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The Royal Marines and the UK amphibious capability web forum

Defence Committee

Recent reports suggested that the Government is considering changes to the amphibious capability of the Royal Navy and the Royal Marines as part of the ongoing National Security Capability Review. The House of Commons Defence Committee invited members of the public to share their views on the potential impact of these changes.

The Defence Committee asked for public views on the following questions:

  • How important is the amphibious capability provided by the Royal Marines and Albion class ships to the UK?
  • What is the likely impact on unit morale and satisfaction with Service life if the reported changes and reductions are implemented?
  • What is the likely impact on the communities where these capabilities are based if the reported changes and reductions are implemented?

Deadline for submission to the web forum was Thursday 21 December 2017.

Return to the Royal Marines and the UK amphibious capability inquiry

954 Contributions (since 27 November 2017)
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Total results 954 (page 8 of 96)

David Falvey

07 December 2017 at 19:02

I was going to write a long e-mail in reply to the questions asked, and how much of a white elephant the new carriers are,and how much the Corps will suffer due to the expense of said carriers. But do you know,if the defence committee don't realise what an incredible fighting force this country possesses in the Royal Marines and need us to answer their questions then,I suggest they are in the wrong job. . Yours in sincere bloody annoyance David Falvey former 45Commando

Guy Willoughby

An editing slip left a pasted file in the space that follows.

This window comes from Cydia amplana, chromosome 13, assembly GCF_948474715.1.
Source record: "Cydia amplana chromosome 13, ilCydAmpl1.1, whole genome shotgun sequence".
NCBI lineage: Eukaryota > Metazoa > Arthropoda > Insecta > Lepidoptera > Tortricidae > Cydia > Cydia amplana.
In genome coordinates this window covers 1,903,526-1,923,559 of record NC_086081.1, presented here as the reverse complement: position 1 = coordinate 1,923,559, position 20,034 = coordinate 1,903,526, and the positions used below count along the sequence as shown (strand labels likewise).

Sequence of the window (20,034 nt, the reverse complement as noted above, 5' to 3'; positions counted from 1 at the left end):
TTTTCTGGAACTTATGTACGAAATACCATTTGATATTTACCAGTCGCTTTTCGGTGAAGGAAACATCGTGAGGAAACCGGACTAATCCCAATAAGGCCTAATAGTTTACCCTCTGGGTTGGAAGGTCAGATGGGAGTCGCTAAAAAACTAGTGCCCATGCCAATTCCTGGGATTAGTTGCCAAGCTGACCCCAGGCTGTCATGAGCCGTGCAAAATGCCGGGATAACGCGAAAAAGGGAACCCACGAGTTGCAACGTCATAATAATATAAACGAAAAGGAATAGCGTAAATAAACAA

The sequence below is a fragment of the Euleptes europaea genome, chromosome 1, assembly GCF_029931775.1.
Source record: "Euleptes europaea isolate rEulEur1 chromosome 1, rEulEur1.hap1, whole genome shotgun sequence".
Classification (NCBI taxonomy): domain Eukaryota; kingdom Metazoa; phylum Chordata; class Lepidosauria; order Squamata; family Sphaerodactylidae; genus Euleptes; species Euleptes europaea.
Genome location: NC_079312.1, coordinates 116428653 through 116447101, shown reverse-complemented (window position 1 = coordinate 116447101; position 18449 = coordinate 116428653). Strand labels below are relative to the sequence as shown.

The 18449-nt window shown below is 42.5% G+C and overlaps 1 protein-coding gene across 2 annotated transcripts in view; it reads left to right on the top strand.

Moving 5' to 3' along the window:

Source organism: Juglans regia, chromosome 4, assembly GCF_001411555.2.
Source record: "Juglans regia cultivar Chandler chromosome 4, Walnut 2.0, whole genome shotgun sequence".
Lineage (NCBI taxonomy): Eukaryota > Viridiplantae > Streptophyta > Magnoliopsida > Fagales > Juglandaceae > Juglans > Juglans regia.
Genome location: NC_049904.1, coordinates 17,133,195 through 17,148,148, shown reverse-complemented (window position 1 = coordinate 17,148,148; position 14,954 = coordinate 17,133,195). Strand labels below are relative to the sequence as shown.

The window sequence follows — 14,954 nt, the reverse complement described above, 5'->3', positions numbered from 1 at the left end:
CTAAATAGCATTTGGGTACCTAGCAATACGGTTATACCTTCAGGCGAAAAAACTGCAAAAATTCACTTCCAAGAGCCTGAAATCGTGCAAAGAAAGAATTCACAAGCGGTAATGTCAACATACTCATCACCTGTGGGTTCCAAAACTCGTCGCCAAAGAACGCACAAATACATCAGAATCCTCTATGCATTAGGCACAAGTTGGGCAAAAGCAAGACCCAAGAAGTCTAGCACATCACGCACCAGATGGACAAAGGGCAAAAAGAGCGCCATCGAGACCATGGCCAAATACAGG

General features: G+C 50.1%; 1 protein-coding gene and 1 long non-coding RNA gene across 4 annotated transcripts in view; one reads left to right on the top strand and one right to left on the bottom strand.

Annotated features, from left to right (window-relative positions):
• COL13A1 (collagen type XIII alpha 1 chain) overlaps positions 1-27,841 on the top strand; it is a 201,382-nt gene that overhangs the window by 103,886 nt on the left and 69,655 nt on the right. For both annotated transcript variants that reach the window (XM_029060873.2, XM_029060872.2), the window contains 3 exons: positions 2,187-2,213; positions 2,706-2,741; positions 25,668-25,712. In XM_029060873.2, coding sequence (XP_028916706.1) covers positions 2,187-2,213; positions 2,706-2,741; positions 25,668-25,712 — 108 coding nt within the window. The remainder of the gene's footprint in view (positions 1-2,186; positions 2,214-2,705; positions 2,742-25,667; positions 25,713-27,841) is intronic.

07 December 2017 at 17:34

I firmly believe that any Navy in the world if it is to be taken seriously must have an amphibious capability in order to land Marines or Seaborn infantry it must be able to land troops in order to achieve the goal of securing land based targets including ports and beaches if we lose this capability then how on Earth could we possibly even consider carrying out a Falklands War type of campaign? More importantly after spending billions of pounds building to tremendous aircraft carriers what is the point of having these carriers if we have no means of landing tanks and vehicles ashore they will be nothing more than a good will gesture in support of the United States or another Aly. More concerning is the attitude of the United States towards this considered cut to the Royal navy's capabilities if we want to be taken seriously by our enemies then we must be taken seriously by our allies.

Joseph Carroll

07 December 2017 at 17:31

The Governments first priority should be the defence of the Realm. Recent Governments particularly the 2010 Defence Review were a disaster and the Services simply cannot be reduced further.

Ben Lane

07 December 2017 at 16:42

I see this issue as one of what we want to achieve as a country on the global stage? We are a permanent member of the UN security council which should mean that our government commits to maintaining a degree of conventional military power commensurate to that position. Other nations such as India may look at our defence cuts and ask, justly why does the UK deserve a position when we have an expanding and increasingly capable armed forces? Amphibious Warfare is one of the key components of blue water naval force, it sets us apart from other nations and contributes to a status as a great power. The Albion Class vessels are vital to amphibious warfare operations alongside helicopter carriers and Landing ship Docks. Removing them seriously impairs our landing capability and thus our amphibious warfare forces. We cannot rely entirely on nuclear weapons to retain our place as a global power, hollowing out our conventional forces impacts on the credibility of our nuclear deterrent by preventing us from threatening conventional deterrence before escalating to nuclear options. As the UK is leaving the EU we need to increasingly look to our armed forces to grow in capability to retain a degree of political clout on the world stage and remain relevant (when our voice is no longer heard in Brussels). The argument should be about increasing the resources our armed forces have, regain some of the unique capabilities we have lost in defence and then we can hope to remain relevant globally in an increasingly multipolar world and contribute to maintaining the post war rules based global system we all take for granted that now may be increasingly under threat from eastern powers